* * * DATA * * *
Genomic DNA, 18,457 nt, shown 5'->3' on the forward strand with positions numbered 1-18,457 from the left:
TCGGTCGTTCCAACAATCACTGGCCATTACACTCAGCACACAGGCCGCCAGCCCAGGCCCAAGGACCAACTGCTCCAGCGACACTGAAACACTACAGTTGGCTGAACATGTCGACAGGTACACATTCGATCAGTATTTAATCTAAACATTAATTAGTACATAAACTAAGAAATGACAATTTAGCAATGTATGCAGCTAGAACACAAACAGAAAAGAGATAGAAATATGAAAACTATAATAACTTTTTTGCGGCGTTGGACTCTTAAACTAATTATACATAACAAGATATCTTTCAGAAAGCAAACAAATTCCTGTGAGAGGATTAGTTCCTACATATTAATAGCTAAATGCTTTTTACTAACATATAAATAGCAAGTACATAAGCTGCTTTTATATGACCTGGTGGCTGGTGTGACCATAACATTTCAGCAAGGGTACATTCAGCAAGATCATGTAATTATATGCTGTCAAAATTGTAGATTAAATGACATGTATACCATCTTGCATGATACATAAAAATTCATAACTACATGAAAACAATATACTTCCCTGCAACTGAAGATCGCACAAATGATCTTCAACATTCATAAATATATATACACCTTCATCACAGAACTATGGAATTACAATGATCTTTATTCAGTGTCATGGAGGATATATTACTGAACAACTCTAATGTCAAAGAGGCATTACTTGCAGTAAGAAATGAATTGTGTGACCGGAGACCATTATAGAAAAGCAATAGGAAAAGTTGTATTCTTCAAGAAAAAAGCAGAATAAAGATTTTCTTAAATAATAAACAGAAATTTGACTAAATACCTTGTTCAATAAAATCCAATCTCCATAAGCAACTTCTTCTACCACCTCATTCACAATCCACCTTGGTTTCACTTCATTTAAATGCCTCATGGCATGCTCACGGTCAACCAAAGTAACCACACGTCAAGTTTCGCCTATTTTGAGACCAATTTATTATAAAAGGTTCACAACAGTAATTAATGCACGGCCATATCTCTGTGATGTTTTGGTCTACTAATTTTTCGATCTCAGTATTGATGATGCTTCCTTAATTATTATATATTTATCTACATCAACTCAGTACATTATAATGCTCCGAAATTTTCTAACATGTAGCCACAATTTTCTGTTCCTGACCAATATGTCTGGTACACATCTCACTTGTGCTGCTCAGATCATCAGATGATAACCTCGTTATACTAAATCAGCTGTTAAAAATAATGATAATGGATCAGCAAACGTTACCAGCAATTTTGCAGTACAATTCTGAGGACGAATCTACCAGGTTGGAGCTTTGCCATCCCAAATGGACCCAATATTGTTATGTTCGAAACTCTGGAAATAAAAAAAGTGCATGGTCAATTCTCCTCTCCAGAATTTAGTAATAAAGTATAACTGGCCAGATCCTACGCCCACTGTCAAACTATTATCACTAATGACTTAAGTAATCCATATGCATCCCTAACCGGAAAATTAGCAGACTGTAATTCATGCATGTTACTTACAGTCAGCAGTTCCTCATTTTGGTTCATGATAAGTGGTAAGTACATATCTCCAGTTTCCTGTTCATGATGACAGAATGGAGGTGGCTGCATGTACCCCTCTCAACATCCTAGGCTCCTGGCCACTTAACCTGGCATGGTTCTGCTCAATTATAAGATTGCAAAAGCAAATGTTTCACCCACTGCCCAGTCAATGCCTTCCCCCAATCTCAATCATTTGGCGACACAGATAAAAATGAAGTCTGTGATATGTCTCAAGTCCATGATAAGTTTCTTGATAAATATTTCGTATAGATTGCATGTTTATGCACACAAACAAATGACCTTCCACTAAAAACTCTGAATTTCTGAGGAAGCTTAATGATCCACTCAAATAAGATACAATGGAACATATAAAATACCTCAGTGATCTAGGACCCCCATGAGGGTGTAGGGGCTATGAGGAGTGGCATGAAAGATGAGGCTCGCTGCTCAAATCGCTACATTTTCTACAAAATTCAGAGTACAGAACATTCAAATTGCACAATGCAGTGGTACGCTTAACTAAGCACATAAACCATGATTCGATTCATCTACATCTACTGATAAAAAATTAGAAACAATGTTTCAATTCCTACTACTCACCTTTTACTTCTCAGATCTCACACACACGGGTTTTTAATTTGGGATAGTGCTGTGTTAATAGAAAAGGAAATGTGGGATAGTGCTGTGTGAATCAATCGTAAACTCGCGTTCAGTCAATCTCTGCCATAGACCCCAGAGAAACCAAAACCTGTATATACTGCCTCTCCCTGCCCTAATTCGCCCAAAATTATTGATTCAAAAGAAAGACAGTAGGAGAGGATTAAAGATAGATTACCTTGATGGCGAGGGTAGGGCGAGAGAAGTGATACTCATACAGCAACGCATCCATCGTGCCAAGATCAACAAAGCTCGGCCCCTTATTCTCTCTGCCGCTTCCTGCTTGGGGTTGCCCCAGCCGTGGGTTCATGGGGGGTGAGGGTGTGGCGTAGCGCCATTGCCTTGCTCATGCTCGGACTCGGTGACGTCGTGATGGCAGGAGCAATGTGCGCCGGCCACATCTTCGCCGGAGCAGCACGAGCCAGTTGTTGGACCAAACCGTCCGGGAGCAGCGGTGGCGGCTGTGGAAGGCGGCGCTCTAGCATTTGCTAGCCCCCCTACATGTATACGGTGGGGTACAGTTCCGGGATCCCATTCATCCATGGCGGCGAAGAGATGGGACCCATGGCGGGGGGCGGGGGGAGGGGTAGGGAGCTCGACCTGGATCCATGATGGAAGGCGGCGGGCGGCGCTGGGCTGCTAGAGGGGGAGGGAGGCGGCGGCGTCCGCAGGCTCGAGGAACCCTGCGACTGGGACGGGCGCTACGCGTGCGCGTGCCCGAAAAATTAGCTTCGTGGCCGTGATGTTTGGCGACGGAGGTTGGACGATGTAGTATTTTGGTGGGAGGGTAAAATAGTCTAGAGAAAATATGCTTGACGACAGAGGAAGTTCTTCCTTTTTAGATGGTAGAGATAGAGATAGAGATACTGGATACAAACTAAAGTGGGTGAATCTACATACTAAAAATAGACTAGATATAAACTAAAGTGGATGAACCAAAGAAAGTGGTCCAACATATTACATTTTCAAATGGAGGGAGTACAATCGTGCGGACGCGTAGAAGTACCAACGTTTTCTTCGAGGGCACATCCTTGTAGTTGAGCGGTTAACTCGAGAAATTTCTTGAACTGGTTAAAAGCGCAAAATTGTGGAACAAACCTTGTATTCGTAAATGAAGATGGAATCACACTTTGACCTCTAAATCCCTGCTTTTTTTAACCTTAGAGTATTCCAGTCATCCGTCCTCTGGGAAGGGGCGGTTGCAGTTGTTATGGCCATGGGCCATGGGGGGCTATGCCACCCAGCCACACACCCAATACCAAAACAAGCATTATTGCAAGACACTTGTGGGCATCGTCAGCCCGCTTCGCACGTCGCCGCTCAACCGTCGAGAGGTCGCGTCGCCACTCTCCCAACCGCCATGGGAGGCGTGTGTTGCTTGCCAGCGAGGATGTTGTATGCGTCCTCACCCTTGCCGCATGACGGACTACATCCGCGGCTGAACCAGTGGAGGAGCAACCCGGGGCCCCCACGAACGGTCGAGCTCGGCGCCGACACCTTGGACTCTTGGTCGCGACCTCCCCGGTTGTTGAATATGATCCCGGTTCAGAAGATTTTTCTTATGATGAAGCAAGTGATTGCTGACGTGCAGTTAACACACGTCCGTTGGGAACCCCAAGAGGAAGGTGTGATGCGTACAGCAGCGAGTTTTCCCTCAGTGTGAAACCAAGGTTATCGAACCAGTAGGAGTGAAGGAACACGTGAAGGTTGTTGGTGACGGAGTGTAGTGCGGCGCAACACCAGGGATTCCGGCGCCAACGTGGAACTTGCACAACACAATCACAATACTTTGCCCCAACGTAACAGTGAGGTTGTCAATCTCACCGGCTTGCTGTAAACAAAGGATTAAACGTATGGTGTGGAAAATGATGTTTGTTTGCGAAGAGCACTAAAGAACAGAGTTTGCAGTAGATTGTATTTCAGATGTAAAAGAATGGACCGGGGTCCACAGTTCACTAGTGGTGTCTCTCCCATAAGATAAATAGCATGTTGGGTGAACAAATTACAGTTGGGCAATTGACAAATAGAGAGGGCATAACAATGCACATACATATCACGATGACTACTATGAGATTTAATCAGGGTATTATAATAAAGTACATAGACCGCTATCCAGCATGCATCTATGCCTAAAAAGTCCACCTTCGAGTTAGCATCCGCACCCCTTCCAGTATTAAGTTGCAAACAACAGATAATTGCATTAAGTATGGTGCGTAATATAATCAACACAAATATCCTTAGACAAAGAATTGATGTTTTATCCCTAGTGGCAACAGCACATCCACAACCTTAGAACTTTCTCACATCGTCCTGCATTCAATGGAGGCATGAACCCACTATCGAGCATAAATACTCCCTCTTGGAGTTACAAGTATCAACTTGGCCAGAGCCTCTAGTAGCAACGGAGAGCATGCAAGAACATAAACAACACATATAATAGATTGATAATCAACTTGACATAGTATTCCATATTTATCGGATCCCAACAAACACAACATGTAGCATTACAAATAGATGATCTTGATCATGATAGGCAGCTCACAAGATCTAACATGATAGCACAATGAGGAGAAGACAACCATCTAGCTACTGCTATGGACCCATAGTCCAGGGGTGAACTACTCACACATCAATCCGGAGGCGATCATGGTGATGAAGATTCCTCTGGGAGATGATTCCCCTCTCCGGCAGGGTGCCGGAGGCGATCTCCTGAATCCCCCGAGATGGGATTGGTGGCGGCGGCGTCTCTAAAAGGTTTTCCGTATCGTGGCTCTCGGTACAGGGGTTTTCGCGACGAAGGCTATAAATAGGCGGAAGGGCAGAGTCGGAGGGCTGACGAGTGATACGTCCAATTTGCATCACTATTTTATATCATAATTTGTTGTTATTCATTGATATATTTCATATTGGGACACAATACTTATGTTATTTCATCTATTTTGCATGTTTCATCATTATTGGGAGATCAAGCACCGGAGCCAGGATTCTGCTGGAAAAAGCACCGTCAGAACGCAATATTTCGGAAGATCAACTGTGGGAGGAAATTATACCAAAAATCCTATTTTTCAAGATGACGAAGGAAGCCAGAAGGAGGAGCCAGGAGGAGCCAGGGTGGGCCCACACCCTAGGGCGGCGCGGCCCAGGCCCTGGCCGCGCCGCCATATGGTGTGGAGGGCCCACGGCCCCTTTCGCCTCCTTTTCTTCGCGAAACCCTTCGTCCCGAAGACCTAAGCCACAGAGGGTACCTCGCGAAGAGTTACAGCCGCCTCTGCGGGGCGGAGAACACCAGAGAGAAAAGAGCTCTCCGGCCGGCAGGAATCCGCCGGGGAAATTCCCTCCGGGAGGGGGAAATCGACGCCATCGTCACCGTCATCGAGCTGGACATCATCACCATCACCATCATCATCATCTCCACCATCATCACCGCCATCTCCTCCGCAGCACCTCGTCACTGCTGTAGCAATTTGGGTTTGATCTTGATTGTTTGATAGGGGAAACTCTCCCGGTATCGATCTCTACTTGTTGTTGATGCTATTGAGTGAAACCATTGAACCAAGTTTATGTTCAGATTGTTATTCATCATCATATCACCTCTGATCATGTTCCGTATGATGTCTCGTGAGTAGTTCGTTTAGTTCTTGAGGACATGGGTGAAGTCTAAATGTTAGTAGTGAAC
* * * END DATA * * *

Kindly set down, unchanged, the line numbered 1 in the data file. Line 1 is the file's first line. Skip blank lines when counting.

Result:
Genomic DNA, 18,457 nt, shown 5'->3' on the forward strand with positions numbered 1-18,457 from the left: